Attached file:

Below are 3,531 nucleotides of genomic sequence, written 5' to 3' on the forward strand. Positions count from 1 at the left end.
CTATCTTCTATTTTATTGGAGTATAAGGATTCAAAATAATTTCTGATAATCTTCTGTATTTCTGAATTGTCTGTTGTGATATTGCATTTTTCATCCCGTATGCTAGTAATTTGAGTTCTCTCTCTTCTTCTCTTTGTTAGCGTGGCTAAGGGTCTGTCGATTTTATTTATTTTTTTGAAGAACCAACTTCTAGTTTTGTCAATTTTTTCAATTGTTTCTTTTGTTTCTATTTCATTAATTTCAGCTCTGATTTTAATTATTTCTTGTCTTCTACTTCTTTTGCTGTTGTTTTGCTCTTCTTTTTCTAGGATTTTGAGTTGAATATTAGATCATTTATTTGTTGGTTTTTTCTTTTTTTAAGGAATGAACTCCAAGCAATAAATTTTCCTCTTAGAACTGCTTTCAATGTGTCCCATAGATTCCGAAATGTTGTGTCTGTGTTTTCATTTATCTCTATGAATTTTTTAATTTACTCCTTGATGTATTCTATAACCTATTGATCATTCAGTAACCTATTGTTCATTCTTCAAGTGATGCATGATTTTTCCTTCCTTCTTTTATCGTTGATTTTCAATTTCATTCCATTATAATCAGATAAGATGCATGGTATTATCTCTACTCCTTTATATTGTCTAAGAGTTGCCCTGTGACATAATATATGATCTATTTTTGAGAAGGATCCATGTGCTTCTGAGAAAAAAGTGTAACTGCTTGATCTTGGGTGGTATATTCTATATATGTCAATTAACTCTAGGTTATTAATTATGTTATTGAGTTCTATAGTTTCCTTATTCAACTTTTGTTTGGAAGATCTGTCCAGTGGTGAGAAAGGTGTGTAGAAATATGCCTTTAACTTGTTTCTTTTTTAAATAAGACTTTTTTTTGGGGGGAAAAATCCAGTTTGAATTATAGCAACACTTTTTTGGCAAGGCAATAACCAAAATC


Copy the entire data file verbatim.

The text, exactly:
Below are 3,531 nucleotides of genomic sequence, written 5' to 3' on the forward strand. Positions count from 1 at the left end.
CTATCTTCTATTTTATTGGAGTATAAGGATTCAAAATAATTTCTGATAATCTTCTGTATTTCTGAATTGTCTGTTGTGATATTGCATTTTTCATCCCGTATGCTAGTAATTTGAGTTCTCTCTCTTCTTCTCTTTGTTAGCGTGGCTAAGGGTCTGTCGATTTTATTTATTTTTTTGAAGAACCAACTTCTAGTTTTGTCAATTTTTTCAATTGTTTCTTTTGTTTCTATTTCATTAATTTCAGCTCTGATTTTAATTATTTCTTGTCTTCTACTTCTTTTGCTGTTGTTTTGCTCTTCTTTTTCTAGGATTTTGAGTTGAATATTAGATCATTTATTTGTTGGTTTTTTCTTTTTTTAAGGAATGAACTCCAAGCAATAAATTTTCCTCTTAGAACTGCTTTCAATGTGTCCCATAGATTCCGAAATGTTGTGTCTGTGTTTTCATTTATCTCTATGAATTTTTTAATTTACTCCTTGATGTATTCTATAACCTATTGATCATTCAGTAACCTATTGTTCATTCTTCAAGTGATGCATGATTTTTCCTTCCTTCTTTTATCGTTGATTTTCAATTTCATTCCATTATAATCAGATAAGATGCATGGTATTATCTCTACTCCTTTATATTGTCTAAGAGTTGCCCTGTGACATAATATATGATCTATTTTTGAGAAGGATCCATGTGCTTCTGAGAAAAAAGTGTAACTGCTTGATCTTGGGTGGTATATTCTATATATGTCAATTAACTCTAGGTTATTAATTATGTTATTGAGTTCTATAGTTTCCTTATTCAACTTTTGTTTGGAAGATCTGTCCAGTGGTGAGAAAGGTGTGTAGAAATATGCCTTTAACTTGTTTCTTTTTTAAATAAGACTTTTTTTTGGGGGGAAAAATCCAGTTTGAATTATAGCAACACTTTTTTGGCAAGGCAATAACCAAAATC